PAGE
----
Minneapolis will spend $2 million to speed up demolitions of riot-ravaged properties

To speed up the reconstruction of 16 properties destroyed in the May riots, the city of Minneapolis will provide $2 million in grants to help owners cover six-figure bills for demolition and cleanup, Mayor Jacob Frey announced Monday.

The announcement follows a Star Tribune report in August that showed how property owners were panicking after contractors submitted bids of $200,000 to $300,000 to tear down buildings that are not worth much more than that.

Frey said individual property owners can expect to receive at least $100,000, and as much as $170,000, to pay demolition and debris removal costs that will not be covered by their insurance policies. The city is using a combination of funding sources, including federal Community Development Block Grant (CDBG) money.

“We know that the rubble we’ve seen in some areas leads to public health concerns,” Frey said. “It leads to public safety concerns. And it inhibits economic growth and development from ultimately happening.”

Property owners said they were surprised by the news, in part because nobody from the city had contacted them to discuss their rebuilding problems.

“It didn’t seem like anybody cared,” said James Tindall Jr., who owns a small retail property at 112 E. Lake St. that was destroyed in the riots. “I was just going to let it sit there.”

Tindall was stunned to receive a $250,000 bid to tear down his building and an adjacent property that was damaged in the riots. Tindall’s property is worth $238,500, according to Hennepin County property tax records. “It’s ridiculous,” Tindall said. “I thought it would cost $5,000 or $10,000.”

Contractors agree that prices for riot-related work are far higher than usual, but they said that is because government regulations require them to treat all debris from a burned-out building as hazardous. Industry veterans said those rules can double demolition costs.

Steve Poor, the city’s director of development services, said the city hopes to send notices to the 16 property owners by the end of the week containing an offer of financial assistance as well as information about their responsibilities for cleaning up riot-damaged property.

“I think that is going to focus the property owners,” Poor said. If owners do not have the “wherewithal to deliver,” Poor said, the city will take over and bid the projects.

That came as welcome news to several property owners, who said they are confused by their demolition bids.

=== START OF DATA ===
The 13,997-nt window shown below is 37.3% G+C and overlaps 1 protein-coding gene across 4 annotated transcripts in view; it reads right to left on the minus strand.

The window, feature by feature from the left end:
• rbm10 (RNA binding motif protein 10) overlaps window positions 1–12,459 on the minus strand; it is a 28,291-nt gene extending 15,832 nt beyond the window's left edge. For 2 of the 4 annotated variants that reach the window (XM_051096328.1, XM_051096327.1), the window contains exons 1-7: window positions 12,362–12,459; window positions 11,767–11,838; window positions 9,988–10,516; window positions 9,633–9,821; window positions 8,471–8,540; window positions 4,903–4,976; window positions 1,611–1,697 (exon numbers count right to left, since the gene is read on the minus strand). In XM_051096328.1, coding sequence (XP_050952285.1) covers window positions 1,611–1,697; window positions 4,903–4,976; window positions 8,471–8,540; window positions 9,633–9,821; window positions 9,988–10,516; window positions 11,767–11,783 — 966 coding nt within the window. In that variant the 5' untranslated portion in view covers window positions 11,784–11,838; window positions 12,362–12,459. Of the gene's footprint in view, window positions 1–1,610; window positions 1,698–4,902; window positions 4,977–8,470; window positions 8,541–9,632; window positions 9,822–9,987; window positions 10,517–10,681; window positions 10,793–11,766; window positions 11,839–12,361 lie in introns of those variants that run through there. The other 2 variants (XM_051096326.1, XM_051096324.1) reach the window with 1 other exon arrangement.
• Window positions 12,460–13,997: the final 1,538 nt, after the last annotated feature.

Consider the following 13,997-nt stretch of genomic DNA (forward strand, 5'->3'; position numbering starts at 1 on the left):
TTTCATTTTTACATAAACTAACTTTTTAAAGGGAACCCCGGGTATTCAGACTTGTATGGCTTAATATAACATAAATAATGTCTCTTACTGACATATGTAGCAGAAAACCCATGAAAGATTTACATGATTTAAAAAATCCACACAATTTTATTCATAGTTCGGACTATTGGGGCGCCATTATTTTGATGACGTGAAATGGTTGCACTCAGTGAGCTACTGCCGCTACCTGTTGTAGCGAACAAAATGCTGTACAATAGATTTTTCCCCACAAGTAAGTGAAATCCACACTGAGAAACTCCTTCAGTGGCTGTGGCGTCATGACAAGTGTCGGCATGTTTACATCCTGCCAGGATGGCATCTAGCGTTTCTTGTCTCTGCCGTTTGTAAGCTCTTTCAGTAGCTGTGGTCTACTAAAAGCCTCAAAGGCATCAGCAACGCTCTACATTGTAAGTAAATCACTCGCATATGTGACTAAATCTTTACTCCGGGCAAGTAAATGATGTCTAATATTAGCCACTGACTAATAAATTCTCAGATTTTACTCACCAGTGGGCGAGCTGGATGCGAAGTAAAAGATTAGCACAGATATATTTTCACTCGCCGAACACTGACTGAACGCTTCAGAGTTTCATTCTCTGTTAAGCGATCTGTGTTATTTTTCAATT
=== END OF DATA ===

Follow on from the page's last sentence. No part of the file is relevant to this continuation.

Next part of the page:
Ruhel Islam has received seven bids ranging from $125,610 to $269,900 for removing debris at the site of his former restaurant, Gandhi Mahal, and an adjoining property, but the low bidder recently told him it was increasing its price for reasons Islam can’t understand. Islam said he was delighted to hear his property is on the city’s list of sites qualifying for assistance.

“This is a big headache,” said Islam, who hopes to open a temporary location for his restaurant in October. “Whatever insurance money I get, I am willing to give to the city and let them figure it out.”

Frey said the city also plans to put another $5 million in its Commercial Property Development Fund to spur rebuilding efforts. The city will target major projects that need $200,000 to $1 million to complete financing.

The money is a small fraction of what is needed to rebuild after the riots. Though Gov. Tim Walz has estimated total damages at more than $500 million, insurers have informed the Minnesota Commerce Department that they expect to pay a total of about $280 million in claims. As of Aug. 7, insurers had paid out just $77 million for business losses, or 29 % of business claims.

Ade Alabi says his insurer is holding onto about $400,000 of his money until the city signs a release saying his debris has been hauled away. But Alabi said he can’t afford to hire a demolition contractor because the bids are so high. Alabi’s ruined property in the 2700 block of East Lake housed several businesses, including the Town Talk Diner & Gastropub.

“If they give me $170,000, that would help a lot,” said Alabi, whose property is also on the city’s list. “That would be a pleasant surprise.”

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